The Care Act – which comes into force from today – is destined for failure unless the Government commits more funding to the care system, charities are warning.
The Care & Support Alliance (CSA) said that unless more funding is made available to help vulnerable people and their carers, reforms to the social care system are ‘built on sand’.
It said that while nationally set eligibility criteria and the promotion of wellbeing are welcome changes, research from the LSE reveals 50,000 older and disabled people who would have got care in 2009 will no longer be entitled to it.
The CSA had also discovered nearly 90% of GPs feared social care services were not providing a sufficient level of care for patients, with 71% believing care services will worsen over the next two to three years.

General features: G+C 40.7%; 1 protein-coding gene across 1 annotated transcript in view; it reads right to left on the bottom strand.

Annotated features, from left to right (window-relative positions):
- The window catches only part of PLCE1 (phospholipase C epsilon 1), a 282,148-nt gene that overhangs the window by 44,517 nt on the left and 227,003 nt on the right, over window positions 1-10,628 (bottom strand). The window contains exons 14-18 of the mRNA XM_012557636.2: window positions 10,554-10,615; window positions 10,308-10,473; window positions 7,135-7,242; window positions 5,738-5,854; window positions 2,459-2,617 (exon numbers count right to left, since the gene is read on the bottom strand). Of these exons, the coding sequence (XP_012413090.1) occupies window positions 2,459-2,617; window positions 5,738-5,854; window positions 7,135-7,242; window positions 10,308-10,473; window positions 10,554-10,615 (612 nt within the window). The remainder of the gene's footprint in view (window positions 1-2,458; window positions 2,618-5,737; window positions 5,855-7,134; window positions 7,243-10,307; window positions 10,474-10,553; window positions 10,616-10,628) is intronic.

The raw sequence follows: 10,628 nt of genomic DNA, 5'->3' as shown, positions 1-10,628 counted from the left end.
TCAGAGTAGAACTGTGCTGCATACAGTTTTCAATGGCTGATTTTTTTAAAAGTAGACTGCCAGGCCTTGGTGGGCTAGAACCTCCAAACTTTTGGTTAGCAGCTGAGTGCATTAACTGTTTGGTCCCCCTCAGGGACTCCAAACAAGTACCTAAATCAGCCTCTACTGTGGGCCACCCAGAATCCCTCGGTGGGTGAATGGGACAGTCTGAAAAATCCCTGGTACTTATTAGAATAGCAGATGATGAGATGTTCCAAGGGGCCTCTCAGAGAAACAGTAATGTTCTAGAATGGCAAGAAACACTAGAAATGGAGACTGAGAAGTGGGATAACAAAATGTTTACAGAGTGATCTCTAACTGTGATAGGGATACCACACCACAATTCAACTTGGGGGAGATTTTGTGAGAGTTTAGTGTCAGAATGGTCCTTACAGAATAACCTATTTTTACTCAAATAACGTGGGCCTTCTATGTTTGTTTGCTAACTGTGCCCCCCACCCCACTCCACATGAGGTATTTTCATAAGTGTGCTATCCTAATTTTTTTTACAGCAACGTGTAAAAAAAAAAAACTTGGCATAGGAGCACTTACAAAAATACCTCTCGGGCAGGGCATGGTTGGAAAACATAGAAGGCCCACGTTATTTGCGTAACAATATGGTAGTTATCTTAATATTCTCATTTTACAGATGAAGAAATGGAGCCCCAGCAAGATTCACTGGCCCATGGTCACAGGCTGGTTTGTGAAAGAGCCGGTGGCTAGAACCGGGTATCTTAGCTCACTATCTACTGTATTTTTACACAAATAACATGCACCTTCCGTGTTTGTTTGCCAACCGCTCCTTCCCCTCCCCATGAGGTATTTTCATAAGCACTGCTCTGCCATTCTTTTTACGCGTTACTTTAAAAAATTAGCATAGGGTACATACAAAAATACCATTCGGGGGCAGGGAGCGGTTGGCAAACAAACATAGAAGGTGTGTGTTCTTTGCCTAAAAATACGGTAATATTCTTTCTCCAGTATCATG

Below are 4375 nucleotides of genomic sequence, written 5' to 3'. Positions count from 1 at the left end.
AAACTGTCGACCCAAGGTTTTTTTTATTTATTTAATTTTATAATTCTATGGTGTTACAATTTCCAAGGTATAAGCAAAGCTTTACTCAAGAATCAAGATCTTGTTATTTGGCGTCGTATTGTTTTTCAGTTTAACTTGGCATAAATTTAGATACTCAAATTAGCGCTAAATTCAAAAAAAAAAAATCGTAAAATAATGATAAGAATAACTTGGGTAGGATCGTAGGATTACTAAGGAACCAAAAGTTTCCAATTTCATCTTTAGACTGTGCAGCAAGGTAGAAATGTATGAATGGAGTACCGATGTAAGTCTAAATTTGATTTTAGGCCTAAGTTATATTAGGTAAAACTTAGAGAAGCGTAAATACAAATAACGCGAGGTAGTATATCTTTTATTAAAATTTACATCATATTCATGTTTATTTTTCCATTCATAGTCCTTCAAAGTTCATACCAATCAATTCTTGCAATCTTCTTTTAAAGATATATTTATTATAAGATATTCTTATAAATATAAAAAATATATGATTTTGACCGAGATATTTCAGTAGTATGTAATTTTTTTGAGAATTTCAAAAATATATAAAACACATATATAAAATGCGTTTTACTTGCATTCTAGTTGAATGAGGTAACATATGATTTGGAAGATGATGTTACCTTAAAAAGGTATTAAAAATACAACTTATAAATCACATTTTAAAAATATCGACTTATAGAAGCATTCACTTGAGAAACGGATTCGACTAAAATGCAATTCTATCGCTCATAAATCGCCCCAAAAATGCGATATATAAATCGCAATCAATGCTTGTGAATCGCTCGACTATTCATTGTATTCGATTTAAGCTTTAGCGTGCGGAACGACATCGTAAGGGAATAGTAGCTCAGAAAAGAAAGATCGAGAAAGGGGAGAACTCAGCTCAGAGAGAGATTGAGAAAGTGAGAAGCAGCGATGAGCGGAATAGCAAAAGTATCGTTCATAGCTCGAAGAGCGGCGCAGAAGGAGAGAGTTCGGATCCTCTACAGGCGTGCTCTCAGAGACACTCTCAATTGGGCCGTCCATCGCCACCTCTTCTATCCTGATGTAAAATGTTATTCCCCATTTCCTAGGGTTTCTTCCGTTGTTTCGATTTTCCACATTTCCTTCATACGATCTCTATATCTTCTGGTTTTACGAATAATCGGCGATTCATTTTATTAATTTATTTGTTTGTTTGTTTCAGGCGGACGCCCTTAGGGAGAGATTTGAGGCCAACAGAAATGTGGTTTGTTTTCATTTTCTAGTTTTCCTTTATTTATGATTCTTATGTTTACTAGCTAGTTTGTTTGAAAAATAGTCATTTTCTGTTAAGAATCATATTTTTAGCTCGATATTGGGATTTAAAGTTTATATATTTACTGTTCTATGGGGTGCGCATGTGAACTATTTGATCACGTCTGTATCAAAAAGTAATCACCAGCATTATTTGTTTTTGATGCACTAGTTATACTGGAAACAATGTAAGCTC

Chair of the CSA, Richard Hawkes, said the Government deserved credit for some of the reforms, but a ‘genuinely preventative system’ would only be achievable if it adequately funded.
He said: ‘Chronic underfunding of social care has seen dramatic year-on-year rationing of support for older and disabled people and their carers, excluding hundreds of thousands of people from the support they desperately need.
‘Equally, while we welcome a national threshold for eligibility, by setting the bar at such a high level, the Government has ensured that the year-on-year rationing that has seen people squeezed out of the system, will continue.’
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